The comment was made at the Ultimate Business Guide to Brexit event at the London Stock Exchange, which discussed ways for UK businesses to prepare for the impact of the UK’s departure from the EU.
Following talks by industry specialists, a panel consisting of Gareth Wadley, partner at Gateley PLC; Simon Willmett, director at Nucleus Commercial Finance; and Mark Abrams, director at Trade Finance Global; debated ways whereby business leaders could mitigate a range of risks.
When asked whether they thought SME businesses were being considered by the government in the deal it was trying to secure, Simon said that he hoped that they were.
“I hope that they are being considered, but the lack of information that I think SME businesses have got is a concern.
“I think there are so many global issues that they are still trying to sort out, that to get down to the granular points on how it affects individual businesses and sectors, I think they are still a million miles away on that at the moment.”
Gareth added: “Aside from the agricultural sector, it looks like we are not going to have a special scheme to address the obvious shortages that we are going to have in labour supply in [certain] skilled sectors.”
Gareth said that, so far, it was “not particularly encouraging”.
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Business leaders and professionals in attendance took part in a live poll throughout the event, which revealed that 56% of the room had not started making plans for their business in preparation for Brexit.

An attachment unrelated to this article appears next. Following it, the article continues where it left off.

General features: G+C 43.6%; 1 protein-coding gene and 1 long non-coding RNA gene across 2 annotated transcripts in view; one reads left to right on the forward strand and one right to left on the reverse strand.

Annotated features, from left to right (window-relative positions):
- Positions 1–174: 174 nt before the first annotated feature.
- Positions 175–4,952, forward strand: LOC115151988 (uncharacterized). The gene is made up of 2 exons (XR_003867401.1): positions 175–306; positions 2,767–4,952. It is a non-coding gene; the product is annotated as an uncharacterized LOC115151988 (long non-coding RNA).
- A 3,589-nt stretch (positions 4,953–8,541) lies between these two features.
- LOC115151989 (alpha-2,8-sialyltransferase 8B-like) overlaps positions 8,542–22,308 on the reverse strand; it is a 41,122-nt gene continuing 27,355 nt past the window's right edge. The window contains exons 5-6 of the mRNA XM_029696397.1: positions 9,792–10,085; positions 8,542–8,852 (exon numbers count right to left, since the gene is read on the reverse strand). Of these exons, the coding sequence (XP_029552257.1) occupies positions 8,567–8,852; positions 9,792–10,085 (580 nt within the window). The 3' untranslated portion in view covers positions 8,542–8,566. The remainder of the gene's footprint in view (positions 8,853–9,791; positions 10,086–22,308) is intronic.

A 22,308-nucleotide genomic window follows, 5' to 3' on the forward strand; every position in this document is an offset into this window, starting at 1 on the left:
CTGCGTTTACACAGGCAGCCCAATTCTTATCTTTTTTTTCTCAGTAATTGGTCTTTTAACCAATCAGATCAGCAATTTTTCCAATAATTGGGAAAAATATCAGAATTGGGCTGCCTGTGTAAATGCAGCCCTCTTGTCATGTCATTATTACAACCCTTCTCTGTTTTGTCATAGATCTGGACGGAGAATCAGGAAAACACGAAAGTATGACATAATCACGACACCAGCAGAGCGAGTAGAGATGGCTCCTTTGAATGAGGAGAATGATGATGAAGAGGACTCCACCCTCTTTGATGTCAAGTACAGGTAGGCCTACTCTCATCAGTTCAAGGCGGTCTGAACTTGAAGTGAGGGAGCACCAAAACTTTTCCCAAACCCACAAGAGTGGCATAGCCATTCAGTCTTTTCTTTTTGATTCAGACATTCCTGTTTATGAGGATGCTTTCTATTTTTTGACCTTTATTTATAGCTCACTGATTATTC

Meanwhile, 68% of attendees were doubtful there would be a Brexit deal by the March deadline.
When asked what the main concerns were for businesses with regards to Brexit, the respondents replied:
- loss of customers or business (68%)
- increased costs (48%)
- international trade (32%)
- currency risk/compliance (both 28%)
- managing cash flow (24%)
Chris Southworth, secretary general at ICC United Kingdom, who opened the event, said that leaving the EU was the single largest change to UK trade policy in over 40 years.
“It has huge ramifications for companies from a trade, legal and financial perspective.
“Companies need to start identifying risks to skills and employment, mapping inputs and outputs and whether these may be affected by tariff or quota changes or system changes on the borders, communicating to overseas partners to keep them informed of decisions, identifying changes to regulatory compliance and speaking to the bank to check for any potential changes in cash flow and access to finance.”
Mark added: “Trading businesses are preparing for Brexit by diversifying both their suppliers and customers to manage potential supply-chain disruptions.
“We are seeing an increasing number of companies attempting to analyse the likely impacts of tariff changes, including transit delays and the impact on stock levels.”